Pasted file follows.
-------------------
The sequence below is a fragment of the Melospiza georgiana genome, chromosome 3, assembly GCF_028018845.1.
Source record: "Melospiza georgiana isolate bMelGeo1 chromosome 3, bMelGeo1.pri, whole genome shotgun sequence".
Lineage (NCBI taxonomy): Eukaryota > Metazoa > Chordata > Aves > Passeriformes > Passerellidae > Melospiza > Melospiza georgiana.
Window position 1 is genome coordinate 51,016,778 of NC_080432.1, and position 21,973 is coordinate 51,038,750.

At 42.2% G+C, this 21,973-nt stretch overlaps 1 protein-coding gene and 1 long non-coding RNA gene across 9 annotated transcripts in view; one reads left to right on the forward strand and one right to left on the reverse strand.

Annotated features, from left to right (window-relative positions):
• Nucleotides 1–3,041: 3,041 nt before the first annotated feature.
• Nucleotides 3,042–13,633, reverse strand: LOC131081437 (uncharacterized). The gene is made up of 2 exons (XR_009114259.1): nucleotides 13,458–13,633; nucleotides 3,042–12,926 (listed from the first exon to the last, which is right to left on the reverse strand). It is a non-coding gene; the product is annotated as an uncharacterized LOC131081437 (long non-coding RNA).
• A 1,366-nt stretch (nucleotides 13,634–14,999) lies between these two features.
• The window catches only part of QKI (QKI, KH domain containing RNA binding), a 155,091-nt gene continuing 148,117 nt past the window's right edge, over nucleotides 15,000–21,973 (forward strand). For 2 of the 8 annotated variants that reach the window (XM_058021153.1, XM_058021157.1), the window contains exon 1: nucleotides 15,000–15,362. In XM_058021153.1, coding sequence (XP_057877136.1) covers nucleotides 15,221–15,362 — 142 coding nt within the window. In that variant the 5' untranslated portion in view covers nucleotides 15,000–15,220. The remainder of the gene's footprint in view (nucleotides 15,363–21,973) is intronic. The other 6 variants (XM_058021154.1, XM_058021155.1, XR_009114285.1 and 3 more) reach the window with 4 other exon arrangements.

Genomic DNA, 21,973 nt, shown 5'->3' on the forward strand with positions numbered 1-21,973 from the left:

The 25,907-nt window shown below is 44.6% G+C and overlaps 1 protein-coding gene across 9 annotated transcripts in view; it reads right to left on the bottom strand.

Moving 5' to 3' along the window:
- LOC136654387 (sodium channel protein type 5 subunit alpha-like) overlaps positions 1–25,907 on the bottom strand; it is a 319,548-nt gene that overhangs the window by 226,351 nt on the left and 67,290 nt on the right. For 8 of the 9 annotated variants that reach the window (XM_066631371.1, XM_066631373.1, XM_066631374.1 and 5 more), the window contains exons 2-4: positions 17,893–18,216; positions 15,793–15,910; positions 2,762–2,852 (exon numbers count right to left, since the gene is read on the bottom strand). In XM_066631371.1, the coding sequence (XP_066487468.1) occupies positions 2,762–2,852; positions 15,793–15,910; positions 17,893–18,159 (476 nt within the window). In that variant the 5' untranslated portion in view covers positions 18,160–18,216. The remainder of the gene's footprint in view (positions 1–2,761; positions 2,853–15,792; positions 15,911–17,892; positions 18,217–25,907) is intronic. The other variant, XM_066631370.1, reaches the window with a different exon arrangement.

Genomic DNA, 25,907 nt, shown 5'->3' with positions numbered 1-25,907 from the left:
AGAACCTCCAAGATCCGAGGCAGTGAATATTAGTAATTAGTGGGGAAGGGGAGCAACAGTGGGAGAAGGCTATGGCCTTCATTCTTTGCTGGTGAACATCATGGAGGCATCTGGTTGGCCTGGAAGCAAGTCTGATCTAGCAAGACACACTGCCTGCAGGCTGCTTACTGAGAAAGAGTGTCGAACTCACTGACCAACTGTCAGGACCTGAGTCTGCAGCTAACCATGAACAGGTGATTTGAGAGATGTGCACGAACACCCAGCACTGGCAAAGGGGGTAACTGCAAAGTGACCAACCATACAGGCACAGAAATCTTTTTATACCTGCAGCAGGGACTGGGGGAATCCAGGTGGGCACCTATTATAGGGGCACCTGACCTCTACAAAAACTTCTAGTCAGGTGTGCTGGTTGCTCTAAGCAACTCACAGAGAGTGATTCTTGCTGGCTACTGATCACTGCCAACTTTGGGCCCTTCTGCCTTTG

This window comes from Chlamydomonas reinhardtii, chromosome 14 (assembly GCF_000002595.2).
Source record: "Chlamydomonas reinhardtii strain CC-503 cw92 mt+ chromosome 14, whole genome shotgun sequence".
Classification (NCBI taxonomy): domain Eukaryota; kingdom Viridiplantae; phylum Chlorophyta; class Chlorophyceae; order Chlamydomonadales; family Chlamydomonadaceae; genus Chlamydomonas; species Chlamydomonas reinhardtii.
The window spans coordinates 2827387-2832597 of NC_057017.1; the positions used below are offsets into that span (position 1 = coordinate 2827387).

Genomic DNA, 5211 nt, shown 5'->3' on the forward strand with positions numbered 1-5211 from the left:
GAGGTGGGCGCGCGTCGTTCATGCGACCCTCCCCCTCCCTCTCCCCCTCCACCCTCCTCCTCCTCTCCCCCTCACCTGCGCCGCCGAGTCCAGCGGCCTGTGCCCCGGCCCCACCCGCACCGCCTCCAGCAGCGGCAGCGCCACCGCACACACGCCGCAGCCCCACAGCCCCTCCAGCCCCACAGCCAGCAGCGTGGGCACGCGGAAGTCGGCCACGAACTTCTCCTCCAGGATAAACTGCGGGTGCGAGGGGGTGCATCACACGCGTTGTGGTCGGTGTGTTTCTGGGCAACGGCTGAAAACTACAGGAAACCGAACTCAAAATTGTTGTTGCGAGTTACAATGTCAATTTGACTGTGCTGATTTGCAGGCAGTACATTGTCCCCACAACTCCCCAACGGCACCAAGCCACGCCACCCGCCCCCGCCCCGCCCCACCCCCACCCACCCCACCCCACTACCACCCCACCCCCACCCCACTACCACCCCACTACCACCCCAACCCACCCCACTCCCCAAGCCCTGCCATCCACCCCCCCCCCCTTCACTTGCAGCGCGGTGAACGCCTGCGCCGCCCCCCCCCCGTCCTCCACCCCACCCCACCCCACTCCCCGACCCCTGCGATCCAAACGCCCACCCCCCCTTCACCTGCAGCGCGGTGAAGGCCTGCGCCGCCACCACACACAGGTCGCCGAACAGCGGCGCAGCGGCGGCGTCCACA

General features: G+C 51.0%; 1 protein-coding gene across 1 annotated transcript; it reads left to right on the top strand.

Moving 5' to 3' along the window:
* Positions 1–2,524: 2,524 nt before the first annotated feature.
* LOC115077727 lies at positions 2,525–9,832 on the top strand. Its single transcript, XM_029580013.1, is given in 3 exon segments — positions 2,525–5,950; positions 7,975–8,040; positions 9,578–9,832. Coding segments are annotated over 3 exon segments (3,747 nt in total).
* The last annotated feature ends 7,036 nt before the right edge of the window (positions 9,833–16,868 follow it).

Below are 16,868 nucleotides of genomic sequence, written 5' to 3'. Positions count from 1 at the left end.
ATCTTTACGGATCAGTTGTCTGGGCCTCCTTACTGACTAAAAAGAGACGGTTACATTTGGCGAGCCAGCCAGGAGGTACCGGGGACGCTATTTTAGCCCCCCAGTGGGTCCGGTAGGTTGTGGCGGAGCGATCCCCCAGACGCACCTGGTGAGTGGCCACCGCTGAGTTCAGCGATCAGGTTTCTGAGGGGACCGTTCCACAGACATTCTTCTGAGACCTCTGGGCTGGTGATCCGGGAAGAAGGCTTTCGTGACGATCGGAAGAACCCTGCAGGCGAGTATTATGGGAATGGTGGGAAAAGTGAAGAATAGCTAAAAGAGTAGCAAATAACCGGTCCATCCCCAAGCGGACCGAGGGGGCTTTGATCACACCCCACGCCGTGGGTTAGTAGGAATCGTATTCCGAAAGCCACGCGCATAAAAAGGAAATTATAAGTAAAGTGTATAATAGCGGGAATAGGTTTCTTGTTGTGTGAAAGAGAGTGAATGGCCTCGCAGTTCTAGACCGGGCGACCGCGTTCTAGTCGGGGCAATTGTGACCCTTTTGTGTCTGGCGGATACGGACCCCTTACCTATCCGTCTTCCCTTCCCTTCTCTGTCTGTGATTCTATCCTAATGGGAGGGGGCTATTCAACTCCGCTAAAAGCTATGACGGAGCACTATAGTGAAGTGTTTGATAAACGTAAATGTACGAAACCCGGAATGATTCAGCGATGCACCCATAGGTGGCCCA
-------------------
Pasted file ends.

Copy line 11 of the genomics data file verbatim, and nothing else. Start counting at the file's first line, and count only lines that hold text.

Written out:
Genomic DNA, 21,973 nt, shown 5'->3' on the forward strand with positions numbered 1-21,973 from the left: